A study led by Dr Francisca Martínez of the Reproductive Medicine Unit of Dexeus Mujer analysed oocyte transcriptomes after two different LH suppression protocols in the same patient: with a GnRH antagonist (ANT) and with progesterone. The aim of the study was to find out whether the administration of progesterone in ovarian stimulation treatments could affect oocyte competence.
Gonadotropin stimulation and LH suppression protocols with progesterone (PP) are gaining acceptance over GnRH antagonist (ANT) suppression because they have several attractive aspects: oral administration versus injections, lower cost of medication, and available evidence from comparative studies showing that a similar total number of oocytes and mature oocytes are obtained with PP as with antagonist.
Despite these apparent advantages, a first randomised clinical trial in egg donors reported unexpectedly inferior reproductive outcomes in recipients of oocytes from cycles with PP (medroxyprogesterone) compared to recipients of oocytes from cycles with an antagonist (ANT). Concern was therefore raised about a possible harmful effect of PP on oocytes.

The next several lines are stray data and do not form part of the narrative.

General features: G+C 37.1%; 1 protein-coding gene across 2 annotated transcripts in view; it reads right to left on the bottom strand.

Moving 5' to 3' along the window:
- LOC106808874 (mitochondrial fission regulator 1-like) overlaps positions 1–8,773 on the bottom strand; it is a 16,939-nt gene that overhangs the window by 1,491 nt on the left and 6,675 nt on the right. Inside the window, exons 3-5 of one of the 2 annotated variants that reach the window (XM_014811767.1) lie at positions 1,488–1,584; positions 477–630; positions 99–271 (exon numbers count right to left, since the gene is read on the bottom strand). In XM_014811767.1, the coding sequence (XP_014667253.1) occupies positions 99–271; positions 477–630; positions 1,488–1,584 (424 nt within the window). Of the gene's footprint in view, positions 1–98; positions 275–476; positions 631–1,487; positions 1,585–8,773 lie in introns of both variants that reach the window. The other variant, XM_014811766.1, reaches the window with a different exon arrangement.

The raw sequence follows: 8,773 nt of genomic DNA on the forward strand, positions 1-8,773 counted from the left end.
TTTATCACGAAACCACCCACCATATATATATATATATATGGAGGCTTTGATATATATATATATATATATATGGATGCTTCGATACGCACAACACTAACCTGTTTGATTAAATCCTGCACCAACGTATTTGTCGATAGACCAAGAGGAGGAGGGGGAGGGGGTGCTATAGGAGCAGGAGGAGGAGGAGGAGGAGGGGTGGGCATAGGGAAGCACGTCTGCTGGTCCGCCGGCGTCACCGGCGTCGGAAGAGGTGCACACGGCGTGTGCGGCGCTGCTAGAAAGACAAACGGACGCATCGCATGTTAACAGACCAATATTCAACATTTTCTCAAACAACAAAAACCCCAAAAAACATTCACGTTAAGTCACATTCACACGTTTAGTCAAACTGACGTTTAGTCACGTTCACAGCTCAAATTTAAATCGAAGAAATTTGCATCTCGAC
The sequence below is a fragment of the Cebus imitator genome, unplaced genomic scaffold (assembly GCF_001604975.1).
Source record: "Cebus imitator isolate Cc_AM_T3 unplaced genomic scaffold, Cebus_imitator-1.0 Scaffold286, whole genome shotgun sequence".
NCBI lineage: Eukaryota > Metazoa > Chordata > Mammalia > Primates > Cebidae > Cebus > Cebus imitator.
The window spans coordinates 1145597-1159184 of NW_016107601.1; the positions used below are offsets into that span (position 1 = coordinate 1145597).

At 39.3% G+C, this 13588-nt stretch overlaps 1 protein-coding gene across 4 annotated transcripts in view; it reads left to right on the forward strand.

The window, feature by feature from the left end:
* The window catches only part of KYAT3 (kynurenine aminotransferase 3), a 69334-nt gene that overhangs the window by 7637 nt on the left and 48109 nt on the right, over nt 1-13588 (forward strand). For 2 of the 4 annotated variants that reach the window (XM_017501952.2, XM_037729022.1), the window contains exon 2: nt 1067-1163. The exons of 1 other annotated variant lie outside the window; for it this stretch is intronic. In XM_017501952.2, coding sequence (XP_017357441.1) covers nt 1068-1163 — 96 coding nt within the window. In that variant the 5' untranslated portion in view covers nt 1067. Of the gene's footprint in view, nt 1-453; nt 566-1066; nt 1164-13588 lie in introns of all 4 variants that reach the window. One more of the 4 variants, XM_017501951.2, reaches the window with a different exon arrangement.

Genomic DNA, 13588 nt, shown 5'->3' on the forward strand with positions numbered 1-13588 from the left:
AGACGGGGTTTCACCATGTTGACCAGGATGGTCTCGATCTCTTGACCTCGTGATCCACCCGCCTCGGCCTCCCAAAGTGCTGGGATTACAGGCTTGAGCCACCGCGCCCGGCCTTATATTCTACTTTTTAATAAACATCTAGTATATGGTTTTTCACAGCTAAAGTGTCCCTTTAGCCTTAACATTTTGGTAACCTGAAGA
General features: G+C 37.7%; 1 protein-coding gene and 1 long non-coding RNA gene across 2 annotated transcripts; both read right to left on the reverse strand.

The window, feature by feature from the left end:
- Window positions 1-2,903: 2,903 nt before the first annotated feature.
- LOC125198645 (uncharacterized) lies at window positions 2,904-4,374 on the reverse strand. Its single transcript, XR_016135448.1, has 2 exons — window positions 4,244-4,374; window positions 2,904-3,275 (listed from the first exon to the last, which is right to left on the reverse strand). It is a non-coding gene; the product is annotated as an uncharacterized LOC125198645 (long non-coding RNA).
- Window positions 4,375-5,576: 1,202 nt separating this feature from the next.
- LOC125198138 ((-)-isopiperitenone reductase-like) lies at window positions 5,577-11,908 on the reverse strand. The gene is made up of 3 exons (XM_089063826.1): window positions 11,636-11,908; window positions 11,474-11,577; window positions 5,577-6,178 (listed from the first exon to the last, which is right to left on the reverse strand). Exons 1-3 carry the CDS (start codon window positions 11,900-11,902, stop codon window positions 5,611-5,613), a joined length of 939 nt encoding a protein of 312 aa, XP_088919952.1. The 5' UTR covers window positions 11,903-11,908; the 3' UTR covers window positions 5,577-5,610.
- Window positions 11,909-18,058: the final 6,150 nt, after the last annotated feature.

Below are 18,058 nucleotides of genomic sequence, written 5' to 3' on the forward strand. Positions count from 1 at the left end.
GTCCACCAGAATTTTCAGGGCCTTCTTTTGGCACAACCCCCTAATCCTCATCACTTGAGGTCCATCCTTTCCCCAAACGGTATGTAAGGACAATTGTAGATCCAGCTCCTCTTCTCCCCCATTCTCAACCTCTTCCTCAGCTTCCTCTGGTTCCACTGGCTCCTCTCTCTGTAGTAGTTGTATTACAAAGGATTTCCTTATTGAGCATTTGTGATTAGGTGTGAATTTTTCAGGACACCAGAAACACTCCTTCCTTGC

During stimulation treatments, oocytes undergo final maturation through mRNA accumulation and remodelling that will be used after ovulation and fertilisation to support the early stages of embryonic development. The accumulated mRNA becomes available for translation with final maturation. Final maturation is critical for oocyte quality and competence. Oocyte competence is its ability to sustain embryonic development until embryonic genome activation (EGA).
Therefore, Dexeus Mujer considered that a transcriptome study of vitrified mature donor oocytes comparing the effect of LH suppression using PP versus suppression using ANT might be relevant. In total, 22 oocytes (10 ANT oocytes and 12 PP oocytes) from four donors who underwent donor treatment at Dexeus Mujer between January 2017 and March 2018 were analysed.
The analysis of this unique dataset of oocytes from the same patient revealed that the use of progesterone to control LH surge does not significantly alter oocyte gene expression levels compared to the traditional protocol with GnRH antagonists, suggesting similar oocyte competence between the two protocols.
The work has been awarded at the 33rd National Congress of the Spanish Fertility Society held in Bilbao in May this year.